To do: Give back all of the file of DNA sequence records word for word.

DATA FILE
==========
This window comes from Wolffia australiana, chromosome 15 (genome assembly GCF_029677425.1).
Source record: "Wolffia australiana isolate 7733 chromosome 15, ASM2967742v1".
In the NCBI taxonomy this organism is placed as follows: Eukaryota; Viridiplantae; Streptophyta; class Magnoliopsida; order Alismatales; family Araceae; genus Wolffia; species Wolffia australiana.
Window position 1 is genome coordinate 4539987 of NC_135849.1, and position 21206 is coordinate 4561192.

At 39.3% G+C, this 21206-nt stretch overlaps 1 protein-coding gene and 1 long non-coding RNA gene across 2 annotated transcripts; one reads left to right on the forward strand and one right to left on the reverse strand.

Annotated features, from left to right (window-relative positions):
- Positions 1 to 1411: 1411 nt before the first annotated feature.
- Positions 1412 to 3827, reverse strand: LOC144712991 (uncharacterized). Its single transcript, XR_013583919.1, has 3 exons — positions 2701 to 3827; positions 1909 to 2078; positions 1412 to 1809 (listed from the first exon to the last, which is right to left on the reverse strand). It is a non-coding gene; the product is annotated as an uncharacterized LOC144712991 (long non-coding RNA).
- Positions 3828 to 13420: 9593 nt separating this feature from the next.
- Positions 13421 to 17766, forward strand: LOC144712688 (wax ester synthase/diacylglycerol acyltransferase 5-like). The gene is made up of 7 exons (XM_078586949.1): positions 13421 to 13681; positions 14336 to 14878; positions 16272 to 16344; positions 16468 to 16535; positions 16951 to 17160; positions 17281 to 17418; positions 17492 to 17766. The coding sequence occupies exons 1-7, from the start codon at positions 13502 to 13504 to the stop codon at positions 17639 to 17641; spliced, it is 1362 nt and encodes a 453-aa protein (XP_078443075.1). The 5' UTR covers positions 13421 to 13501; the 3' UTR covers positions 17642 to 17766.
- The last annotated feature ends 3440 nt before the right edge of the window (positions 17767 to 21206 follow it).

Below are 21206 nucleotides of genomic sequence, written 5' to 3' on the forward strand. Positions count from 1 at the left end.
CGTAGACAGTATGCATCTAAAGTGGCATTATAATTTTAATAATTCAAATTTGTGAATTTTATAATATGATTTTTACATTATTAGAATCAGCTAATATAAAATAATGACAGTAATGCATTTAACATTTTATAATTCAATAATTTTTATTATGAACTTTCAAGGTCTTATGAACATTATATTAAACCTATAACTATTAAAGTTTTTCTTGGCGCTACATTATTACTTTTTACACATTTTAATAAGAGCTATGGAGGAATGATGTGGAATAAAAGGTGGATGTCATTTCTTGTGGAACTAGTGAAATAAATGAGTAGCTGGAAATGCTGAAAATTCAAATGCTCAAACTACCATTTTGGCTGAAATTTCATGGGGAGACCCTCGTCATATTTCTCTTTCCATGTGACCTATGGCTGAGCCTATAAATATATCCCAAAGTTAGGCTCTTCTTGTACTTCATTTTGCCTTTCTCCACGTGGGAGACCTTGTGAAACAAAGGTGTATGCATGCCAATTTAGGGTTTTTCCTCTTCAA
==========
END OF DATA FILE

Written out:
This window comes from Wolffia australiana, chromosome 15 (genome assembly GCF_029677425.1).
Source record: "Wolffia australiana isolate 7733 chromosome 15, ASM2967742v1".
In the NCBI taxonomy this organism is placed as follows: Eukaryota; Viridiplantae; Streptophyta; class Magnoliopsida; order Alismatales; family Araceae; genus Wolffia; species Wolffia australiana.
Window position 1 is genome coordinate 4539987 of NC_135849.1, and position 21206 is coordinate 4561192.

At 39.3% G+C, this 21206-nt stretch overlaps 1 protein-coding gene and 1 long non-coding RNA gene across 2 annotated transcripts; one reads left to right on the forward strand and one right to left on the reverse strand.

Annotated features, from left to right (window-relative positions):
- Positions 1 to 1411: 1411 nt before the first annotated feature.
- Positions 1412 to 3827, reverse strand: LOC144712991 (uncharacterized). Its single transcript, XR_013583919.1, has 3 exons — positions 2701 to 3827; positions 1909 to 2078; positions 1412 to 1809 (listed from the first exon to the last, which is right to left on the reverse strand). It is a non-coding gene; the product is annotated as an uncharacterized LOC144712991 (long non-coding RNA).
- Positions 3828 to 13420: 9593 nt separating this feature from the next.
- Positions 13421 to 17766, forward strand: LOC144712688 (wax ester synthase/diacylglycerol acyltransferase 5-like). The gene is made up of 7 exons (XM_078586949.1): positions 13421 to 13681; positions 14336 to 14878; positions 16272 to 16344; positions 16468 to 16535; positions 16951 to 17160; positions 17281 to 17418; positions 17492 to 17766. The coding sequence occupies exons 1-7, from the start codon at positions 13502 to 13504 to the stop codon at positions 17639 to 17641; spliced, it is 1362 nt and encodes a 453-aa protein (XP_078443075.1). The 5' UTR covers positions 13421 to 13501; the 3' UTR covers positions 17642 to 17766.
- The last annotated feature ends 3440 nt before the right edge of the window (positions 17767 to 21206 follow it).

Below are 21206 nucleotides of genomic sequence, written 5' to 3' on the forward strand. Positions count from 1 at the left end.
CGTAGACAGTATGCATCTAAAGTGGCATTATAATTTTAATAATTCAAATTTGTGAATTTTATAATATGATTTTTACATTATTAGAATCAGCTAATATAAAATAATGACAGTAATGCATTTAACATTTTATAATTCAATAATTTTTATTATGAACTTTCAAGGTCTTATGAACATTATATTAAACCTATAACTATTAAAGTTTTTCTTGGCGCTACATTATTACTTTTTACACATTTTAATAAGAGCTATGGAGGAATGATGTGGAATAAAAGGTGGATGTCATTTCTTGTGGAACTAGTGAAATAAATGAGTAGCTGGAAATGCTGAAAATTCAAATGCTCAAACTACCATTTTGGCTGAAATTTCATGGGGAGACCCTCGTCATATTTCTCTTTCCATGTGACCTATGGCTGAGCCTATAAATATATCCCAAAGTTAGGCTCTTCTTGTACTTCATTTTGCCTTTCTCCACGTGGGAGACCTTGTGAAACAAAGGTGTATGCATGCCAATTTAGGGTTTTTCCTCTTCAA